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Sen. Grassley Gives Kavanaugh Accuser More Time To Consider Options


The political news this week has been fast and furious. The Senate Judiciary Committee has given Christine Blasey Ford a little more time to try to arrange to testify about her allegation that Brett Kavanaugh sexually assaulted her three decades ago. Paul Manafort and Michael Cohen have been talking to the staff of special counsel Robert Mueller - probably not just about the weather. And the president says he feels surrounded by top officials in his own Justice Department. NPR's Ron Elving joins us. Ron, thanks for being with us.


SIMON: Dr. Ford's been given a deadline by Senator Grassley of 2:30 p.m. Eastern Time to agree to schedule a time to testify before his committee - lots of back and forth. We're a little over an hour away. Is it possible it won't happen at all?

ELVING: Quite possible as the minutes tick away. Last night, as you said, the chairman, Chuck Grassley, gave Christine Blasey Ford a few more hours. If she doesn't agree, Grassley says the committee will go ahead with the vote on the nomination next week. We would expect Kavanaugh to be confirmed at the committee level on a party-line vote. Then, it's on to the Senate floor. And the Senate majority leader, Mitch McConnell, said yesterday that he planned to, quote, "plow right through," unquote, the challenge opposed by Dr. Ford and confirm Kavanaugh in the full Senate next week.

SIMON: And let's remind ourselves what's at stake - certainly the future composition of the U.S. Supreme Court in a critical time. Also, the nation is, in a sense, on trial for its treatment of women who say they've been victims of sexual assault - whether they're treated with respect and dignity - and then, political implications for all parties.

ELVING: Yes, indeed. Now, Kavanaugh, if confirmed, could be on the court for 20 or 30 years, cementing a Conservative majority there for the foreseeable future. In the immediate future, we've got November elections that include 35 seats in the Senate. Maybe 10 of those seats are toss-ups. And the Senate right now is 51 to 49.

So for Trump, Kavanaugh is a test of his personal brand and the way he's personally denied women's charges in the past. It also tests his clout with voters. Last night, he was in Missouri campaigning against one of the senators who's on the ballot next month, Democrat Claire McCaskill. She's one of the women who has said she will vote against Kavanaugh. And we should note that polls have Republicans doing poorly with women voters in particular this fall. So this has become a key test for Republican senators and Republican members of Congress and for the #MeToo movement, as well.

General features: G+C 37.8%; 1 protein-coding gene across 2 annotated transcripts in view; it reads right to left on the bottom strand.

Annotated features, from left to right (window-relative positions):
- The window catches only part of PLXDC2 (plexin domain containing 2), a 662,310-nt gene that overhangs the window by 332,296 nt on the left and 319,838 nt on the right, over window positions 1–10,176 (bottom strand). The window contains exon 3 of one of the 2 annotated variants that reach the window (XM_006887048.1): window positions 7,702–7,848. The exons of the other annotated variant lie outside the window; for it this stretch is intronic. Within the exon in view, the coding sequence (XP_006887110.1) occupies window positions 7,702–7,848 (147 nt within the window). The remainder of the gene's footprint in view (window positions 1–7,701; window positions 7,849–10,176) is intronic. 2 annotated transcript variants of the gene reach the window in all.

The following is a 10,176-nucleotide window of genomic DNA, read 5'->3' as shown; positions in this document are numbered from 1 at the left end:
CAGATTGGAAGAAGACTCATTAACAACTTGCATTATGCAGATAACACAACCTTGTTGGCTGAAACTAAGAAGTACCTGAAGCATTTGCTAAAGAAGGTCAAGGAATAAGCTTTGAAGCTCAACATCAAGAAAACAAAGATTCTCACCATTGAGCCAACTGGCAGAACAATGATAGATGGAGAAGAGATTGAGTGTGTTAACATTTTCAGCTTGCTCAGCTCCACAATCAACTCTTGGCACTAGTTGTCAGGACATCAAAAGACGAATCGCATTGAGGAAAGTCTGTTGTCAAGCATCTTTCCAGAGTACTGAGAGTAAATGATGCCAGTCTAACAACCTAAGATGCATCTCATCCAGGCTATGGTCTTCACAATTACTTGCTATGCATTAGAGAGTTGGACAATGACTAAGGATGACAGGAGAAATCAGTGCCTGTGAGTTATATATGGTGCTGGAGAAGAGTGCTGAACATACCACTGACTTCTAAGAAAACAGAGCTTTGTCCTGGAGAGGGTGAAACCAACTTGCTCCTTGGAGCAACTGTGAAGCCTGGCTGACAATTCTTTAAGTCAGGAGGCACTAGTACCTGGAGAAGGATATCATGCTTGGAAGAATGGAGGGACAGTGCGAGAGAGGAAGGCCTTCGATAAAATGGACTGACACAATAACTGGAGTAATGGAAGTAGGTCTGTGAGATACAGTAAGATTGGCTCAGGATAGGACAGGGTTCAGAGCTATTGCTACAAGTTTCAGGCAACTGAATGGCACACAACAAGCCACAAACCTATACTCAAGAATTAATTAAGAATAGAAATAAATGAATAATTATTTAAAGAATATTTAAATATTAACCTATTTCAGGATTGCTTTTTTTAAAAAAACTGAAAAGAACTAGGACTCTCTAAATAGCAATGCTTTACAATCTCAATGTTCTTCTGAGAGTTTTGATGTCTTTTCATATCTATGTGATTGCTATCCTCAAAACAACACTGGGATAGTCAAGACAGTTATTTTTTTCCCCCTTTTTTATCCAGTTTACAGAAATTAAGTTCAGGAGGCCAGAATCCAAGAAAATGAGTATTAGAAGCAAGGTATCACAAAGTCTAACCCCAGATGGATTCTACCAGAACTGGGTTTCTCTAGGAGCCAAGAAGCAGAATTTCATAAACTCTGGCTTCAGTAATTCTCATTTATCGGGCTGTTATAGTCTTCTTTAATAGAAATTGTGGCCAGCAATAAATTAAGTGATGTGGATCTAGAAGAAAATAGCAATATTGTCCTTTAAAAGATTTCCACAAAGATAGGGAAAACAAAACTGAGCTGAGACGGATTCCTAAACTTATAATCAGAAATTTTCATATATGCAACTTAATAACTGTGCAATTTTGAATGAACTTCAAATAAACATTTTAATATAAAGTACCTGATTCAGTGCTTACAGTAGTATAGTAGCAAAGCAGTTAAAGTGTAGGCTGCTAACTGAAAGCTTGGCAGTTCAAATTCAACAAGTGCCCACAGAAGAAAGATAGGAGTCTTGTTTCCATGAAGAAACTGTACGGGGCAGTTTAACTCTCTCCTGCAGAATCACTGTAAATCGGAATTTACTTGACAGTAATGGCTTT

And, Scott, just this morning, NBC News has reported that a man named Garrett Ventry, who's been acting as a spokesman for the Senate committee handling all this - a man who works for a Republican PR firm in Washington promoting the Kavanaugh nomination - has just resigned from his committee role, as it came to light that he had been accused himself of sexual harassment in a previous job in North Carolina. He has denied those allegations of misconduct.

SIMON: Ron, to the special counsel news, how serious is it that both Paul Manafort and Michael Cohen are apparently having a gab fest with the special counsel's office?

ELVING: These are by far the most important people in Trump's world to have agreed to cooperate with Mueller thus far. Cohen worked for Trump for far longer, but Manafort's ties to associates of Vladimir Putin are much closer. Now, we only have a dim idea - a notion of what these two men might tell about Trump. But Trump knows - he knows better than anyone. And he has seemed to be rather upset about it this week. At week's end, he had shifted gears on the Kavanaugh matter and attacked his accuser. And Trump is no longer in check but in full fight-back mode on Twitter.

SIMON: And, of course, the report yesterday from The New York Times that said Rod Rosenstein, deputy attorney general, considered invoking the 25th Amendment where President Trump is concerned. We should remind ourselves, of course - actually, it's the cabinet and the Congress that would do that. President responded last night at a rally in Missouri.


PRESIDENT DONALD TRUMP: I want to tell you, we have great people in the Department of Justice, but you got some real bad ones. You've seen what's happened at the FBI. They're all gone. They're all gone. But there's a lingering stench, and we're going to get rid of that too.

SIMON: Does it sound to you like somebody's preparing a Saturday Night Massacre?

ELVING: We should note first that no taping actually happened and there was no effort to invoke the 25th Amendment. And Rosenstein has called the story inaccurate and factually incorrect. You know, you don't have to be a conspiracy theorist, though, to see this as a potential step toward justifying the firing of Rosenstein, who, of course, appointed Robert Mueller, and therefore, a step toward firing Mueller and stunting the investigation that's bearing so much fruit and coming so close to the president himself.

SIMON: NPR's Ron Elving. Thanks so much for being with us.

ELVING: Thank you, Scott. Transcript provided by NPR, Copyright NPR.

Ron Elving is Senior Editor and Correspondent on the Washington Desk for NPR News, where he is frequently heard as a news analyst and writes regularly for NPR.org.
Scott Simon is one of America's most admired writers and broadcasters. He is the host of Weekend Edition Saturday and is one of the hosts of NPR's morning news podcast Up First. He has reported from all fifty states, five continents, and ten wars, from El Salvador to Sarajevo to Afghanistan and Iraq. His books have chronicled character and characters, in war and peace, sports and art, tragedy and comedy.
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